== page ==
Home > Functional Maths, Market research, Specification, Training, Uncategorized > GUEST BLOG: Examiner tells us how teachers are reacting to the new Functional Maths spec

GUEST BLOG: Examiner tells us how teachers are reacting to the new Functional Maths spec

We invited Will Rigby, an AQA Functional Maths examiner, to tell us how teachers are responding to Functional.  What they like and what they dislike.  Will’s been helping to host the recent AQA Launch events, which has given him direct access to teachers’ views.  Will also shared a few views of his own:

We have had lots of very positive Heads of Dept (mostly) at the launches who see the value both educationally and morally of what we are trying to achieve… To educate, enthuse, and develop thinking skills for life, rather than teaching solely to a test.

What teachers really fear is that they will be forced to teach to a Functional exam and this will be in their 6 A* to Cs or the school record card.  This, of course is a million miles from teaching Mathematics functionally.  One always has to remember that teachers are subject to the guidance of Heads, Secretaries of State, county advisors, who are themselves under pressure to deliver one thing… results. And grades.  This shifts the emphasis away from preparation for further study, developing logical reasoning, or engaging in mathematical concepts for their own sake.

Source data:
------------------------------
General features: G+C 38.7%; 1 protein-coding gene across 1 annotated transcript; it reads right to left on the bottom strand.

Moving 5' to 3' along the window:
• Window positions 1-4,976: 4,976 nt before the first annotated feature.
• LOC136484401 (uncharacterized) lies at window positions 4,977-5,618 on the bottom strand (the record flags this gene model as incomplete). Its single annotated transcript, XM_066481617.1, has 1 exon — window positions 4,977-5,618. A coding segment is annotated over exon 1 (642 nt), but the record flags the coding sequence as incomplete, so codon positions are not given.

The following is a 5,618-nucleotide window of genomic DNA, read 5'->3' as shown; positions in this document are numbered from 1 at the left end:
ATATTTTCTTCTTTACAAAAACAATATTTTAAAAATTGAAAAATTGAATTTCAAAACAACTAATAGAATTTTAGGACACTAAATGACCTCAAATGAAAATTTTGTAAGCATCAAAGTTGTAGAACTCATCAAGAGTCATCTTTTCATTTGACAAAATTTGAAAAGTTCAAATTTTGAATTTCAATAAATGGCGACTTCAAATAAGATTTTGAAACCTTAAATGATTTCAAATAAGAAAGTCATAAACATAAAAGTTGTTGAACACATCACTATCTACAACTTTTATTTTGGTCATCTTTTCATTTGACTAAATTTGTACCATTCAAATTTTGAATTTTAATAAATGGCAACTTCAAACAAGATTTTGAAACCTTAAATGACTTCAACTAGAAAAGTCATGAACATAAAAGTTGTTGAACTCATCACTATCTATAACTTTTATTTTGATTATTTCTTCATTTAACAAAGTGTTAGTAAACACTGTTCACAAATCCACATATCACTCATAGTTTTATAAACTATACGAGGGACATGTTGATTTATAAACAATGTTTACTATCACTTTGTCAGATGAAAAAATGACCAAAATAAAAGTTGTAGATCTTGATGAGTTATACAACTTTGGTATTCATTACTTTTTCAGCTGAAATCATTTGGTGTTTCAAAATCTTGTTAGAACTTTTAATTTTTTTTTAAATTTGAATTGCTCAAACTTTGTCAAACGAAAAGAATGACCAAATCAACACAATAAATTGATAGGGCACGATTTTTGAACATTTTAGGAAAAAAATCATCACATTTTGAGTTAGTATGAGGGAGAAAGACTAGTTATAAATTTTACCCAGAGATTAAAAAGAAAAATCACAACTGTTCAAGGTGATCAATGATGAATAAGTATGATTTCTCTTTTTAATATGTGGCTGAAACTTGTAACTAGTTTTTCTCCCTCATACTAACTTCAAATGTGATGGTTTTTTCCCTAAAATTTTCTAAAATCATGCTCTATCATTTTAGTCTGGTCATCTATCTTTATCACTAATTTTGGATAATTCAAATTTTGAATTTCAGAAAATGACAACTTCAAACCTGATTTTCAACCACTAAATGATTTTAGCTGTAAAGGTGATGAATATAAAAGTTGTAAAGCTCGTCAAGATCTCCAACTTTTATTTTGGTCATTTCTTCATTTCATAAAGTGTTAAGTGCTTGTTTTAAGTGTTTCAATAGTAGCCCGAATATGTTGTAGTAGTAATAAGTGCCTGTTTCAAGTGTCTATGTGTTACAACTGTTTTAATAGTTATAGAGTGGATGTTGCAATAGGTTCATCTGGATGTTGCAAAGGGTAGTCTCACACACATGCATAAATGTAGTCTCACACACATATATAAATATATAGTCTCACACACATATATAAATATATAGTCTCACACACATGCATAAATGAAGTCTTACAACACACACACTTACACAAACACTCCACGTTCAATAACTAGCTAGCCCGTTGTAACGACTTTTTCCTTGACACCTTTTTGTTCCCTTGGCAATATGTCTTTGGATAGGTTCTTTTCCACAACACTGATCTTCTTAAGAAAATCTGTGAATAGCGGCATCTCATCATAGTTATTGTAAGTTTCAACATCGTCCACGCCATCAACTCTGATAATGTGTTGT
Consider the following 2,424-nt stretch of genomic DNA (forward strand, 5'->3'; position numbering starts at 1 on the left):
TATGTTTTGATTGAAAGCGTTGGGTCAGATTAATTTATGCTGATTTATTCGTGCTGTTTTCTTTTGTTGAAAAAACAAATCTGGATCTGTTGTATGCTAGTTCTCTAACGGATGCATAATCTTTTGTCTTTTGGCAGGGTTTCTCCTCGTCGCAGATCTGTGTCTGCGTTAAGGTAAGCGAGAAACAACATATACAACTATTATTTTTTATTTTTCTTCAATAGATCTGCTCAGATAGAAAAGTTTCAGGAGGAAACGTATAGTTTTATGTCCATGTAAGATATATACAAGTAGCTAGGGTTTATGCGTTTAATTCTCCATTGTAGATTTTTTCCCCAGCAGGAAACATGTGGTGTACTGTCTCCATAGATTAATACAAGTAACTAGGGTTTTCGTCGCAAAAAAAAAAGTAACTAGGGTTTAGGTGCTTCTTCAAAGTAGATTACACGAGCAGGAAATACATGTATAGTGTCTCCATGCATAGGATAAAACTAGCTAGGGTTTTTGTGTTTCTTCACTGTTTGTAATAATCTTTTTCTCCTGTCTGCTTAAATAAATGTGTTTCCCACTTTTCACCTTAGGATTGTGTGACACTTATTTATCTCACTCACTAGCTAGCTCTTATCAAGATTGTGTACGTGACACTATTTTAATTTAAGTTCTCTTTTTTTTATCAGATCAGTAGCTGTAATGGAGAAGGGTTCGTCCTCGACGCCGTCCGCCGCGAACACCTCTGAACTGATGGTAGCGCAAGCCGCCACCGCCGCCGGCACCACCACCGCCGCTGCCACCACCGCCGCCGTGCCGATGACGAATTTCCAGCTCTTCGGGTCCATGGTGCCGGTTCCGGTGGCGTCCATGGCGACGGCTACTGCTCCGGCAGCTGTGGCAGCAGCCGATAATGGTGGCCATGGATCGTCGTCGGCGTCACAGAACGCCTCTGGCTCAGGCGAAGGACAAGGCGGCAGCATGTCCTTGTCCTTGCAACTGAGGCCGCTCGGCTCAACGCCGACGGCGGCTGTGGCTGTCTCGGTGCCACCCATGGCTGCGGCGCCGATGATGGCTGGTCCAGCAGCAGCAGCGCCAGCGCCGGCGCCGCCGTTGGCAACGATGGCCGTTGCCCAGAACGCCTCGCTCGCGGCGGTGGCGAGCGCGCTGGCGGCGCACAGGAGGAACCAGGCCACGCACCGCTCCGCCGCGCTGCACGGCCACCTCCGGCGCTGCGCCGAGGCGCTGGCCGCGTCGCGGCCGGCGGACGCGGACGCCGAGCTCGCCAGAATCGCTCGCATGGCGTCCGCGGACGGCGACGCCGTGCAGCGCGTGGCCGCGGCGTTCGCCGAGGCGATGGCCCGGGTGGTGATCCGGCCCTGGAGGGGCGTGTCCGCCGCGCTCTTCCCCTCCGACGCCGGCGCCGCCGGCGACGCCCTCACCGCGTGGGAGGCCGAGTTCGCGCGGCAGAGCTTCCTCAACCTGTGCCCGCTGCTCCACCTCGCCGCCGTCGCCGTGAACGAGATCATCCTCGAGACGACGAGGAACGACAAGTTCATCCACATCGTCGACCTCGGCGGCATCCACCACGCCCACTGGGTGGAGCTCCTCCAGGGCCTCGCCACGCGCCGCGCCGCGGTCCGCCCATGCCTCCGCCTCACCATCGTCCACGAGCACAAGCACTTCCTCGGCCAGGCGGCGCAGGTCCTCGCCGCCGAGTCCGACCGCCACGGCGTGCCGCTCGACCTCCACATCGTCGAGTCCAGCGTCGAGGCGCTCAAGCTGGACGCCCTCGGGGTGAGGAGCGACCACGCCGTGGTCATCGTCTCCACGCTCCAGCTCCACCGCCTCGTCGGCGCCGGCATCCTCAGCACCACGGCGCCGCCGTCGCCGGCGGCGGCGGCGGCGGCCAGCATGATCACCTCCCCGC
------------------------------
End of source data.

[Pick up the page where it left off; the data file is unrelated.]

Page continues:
We’ve been hearing that this situation is bugging teachers most, because many desperately want to develop their classroom teaching in Functional terms but are constrained by the above.  I meet so many that welcome Functionality.  These are delightful people who teach and care and want the best for their students.

Equally, many staff are temporary or non -specialists and are therefore not confident delivering in a Functional manner.

These then are our stumbling blocks and we need influential people in the public eye supporting teachers in this seed-change and, in particular, getting away from the quick-fix mentality.  If league tables were not the priority that they currently are, we could make Functional a more valuable field of study.  The rich tasks that can be developed from Functional methods of teaching help the young adult to become more engaged in maths, and in the longer term will yield a significantly more numerate work-force.

As a country we have a great opportunity to re-energise education with the 3 Functional skills….we just need politicians to shout it from the roof tops!

  1. December 9, 2009 at 12:54 pm

    Good to know there are some new resources coming for Functional. Keep up the good work.

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